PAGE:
In a sharp response, India said that Canadian Prime Minister Justin Trudeau's comments relating to farmers in India are "ill-informed" and "unwarranted". PM Trudeau had said that situation related to farmers' protests in India is "concerning."
"We've seen some ill-informed comments by Canadian leaders relating to farmers in India. These are unwarranted especially when pertaining to internal affairs of a democratic country. It's also best that diplomatic conversations aren't misrepresented for political purposes," the Foreign Ministry said in response to the Canadian PM's statements.
Coming out in support of farmers who have been protesting against the new farm laws in India, Trudeau said that, "Canada will always be there to defend the rights of peaceful protest."
"The news coming out of India about the protest by farmers. The situation is concerning and we're all very worried about family and friends. I know that's a reality for many of you. Let me remind you, Canada will always be there to defend the rights of peaceful protest," he said during an online event to mark the 551st birth anniversary of Guru Nanak.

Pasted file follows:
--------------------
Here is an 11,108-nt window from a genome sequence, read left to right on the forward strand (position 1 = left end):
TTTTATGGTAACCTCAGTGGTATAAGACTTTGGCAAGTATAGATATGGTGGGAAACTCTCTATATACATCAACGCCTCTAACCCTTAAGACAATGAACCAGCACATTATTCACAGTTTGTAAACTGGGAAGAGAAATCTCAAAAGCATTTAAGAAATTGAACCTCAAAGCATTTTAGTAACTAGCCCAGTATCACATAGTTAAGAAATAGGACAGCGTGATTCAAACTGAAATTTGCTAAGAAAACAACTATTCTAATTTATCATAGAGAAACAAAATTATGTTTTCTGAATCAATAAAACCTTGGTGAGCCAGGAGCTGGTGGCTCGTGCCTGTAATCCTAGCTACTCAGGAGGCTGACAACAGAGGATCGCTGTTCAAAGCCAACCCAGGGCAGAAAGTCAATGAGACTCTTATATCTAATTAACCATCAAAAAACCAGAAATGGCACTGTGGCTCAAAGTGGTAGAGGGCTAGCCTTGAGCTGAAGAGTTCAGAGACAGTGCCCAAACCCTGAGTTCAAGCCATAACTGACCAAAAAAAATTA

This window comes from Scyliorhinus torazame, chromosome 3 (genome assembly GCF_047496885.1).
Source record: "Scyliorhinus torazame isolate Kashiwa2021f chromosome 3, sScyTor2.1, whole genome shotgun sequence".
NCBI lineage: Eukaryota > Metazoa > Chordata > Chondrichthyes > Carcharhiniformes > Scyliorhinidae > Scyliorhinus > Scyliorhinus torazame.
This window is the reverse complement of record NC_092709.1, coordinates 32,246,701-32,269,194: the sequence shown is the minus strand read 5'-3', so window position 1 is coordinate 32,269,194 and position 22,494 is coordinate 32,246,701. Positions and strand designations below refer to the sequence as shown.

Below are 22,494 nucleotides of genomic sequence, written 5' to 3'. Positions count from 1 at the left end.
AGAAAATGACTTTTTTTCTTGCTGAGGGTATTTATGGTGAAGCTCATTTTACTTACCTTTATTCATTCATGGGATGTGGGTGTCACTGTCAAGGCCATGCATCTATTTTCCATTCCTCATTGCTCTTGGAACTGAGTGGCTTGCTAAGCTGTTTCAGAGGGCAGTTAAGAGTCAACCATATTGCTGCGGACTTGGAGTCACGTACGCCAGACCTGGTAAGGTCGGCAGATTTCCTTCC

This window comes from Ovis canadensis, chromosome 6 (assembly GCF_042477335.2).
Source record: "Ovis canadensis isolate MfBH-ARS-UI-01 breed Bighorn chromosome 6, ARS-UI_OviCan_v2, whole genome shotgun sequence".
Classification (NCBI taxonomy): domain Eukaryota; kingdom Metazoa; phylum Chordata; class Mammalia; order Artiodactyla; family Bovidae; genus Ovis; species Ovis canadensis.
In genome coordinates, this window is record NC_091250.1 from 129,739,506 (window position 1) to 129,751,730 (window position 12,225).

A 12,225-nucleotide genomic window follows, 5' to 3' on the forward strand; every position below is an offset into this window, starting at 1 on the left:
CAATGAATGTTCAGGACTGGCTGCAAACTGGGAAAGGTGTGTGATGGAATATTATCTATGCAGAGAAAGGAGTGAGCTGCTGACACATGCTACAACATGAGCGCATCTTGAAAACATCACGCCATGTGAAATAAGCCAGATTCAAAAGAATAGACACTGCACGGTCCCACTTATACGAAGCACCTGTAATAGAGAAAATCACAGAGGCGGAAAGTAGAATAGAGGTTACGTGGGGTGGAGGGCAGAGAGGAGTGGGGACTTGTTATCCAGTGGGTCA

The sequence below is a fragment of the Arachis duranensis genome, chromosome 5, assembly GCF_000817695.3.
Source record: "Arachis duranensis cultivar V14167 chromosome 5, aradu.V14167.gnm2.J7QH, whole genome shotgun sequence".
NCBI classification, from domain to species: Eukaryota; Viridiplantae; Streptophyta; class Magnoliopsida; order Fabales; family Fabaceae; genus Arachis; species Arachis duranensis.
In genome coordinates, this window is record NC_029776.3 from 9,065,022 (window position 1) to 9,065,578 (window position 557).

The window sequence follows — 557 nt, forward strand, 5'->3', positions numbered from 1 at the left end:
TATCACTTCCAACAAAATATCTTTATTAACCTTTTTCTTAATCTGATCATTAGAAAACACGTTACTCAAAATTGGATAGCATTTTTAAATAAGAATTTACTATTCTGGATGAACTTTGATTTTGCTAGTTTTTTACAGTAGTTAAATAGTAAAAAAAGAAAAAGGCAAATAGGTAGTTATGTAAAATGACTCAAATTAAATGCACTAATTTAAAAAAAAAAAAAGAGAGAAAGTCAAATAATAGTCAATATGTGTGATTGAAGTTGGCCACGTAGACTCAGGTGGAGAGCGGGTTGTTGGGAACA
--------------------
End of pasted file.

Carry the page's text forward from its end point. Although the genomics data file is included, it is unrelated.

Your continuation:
"We believe in the importance of dialogue and that's why, we've reached out to multiple means, directly to the India authorities to highlight our concerns. This is a moment for all of us to pull together," the Canadian leader said.
Reacting to the statements, Shiv Sena's deputy leader Priyanka Chaturvedi said that farmers' protest is India's internal matter.
Earlier, Canadian Defence Minister Harjit Singh Sajjan had tweeted: "The reports of peaceful protesters being brutalized in India are very troubling. Many of my constituents have family there and are worried about the safety of their loved ones. Healthy democracies allow peaceful protest. I urge those involved to uphold this fundamental right."
Meanwhile, in India, the centre will today hold talks with farmers to find a resolution to the massive protests.
Farmers across several states in India fear that the new farm laws enacted in September will deprive them of guaranteed minimum prices. They also worry that government markets or mandis will be scrapped, taking away their assured earning and leaving them at the mercy of big corporates.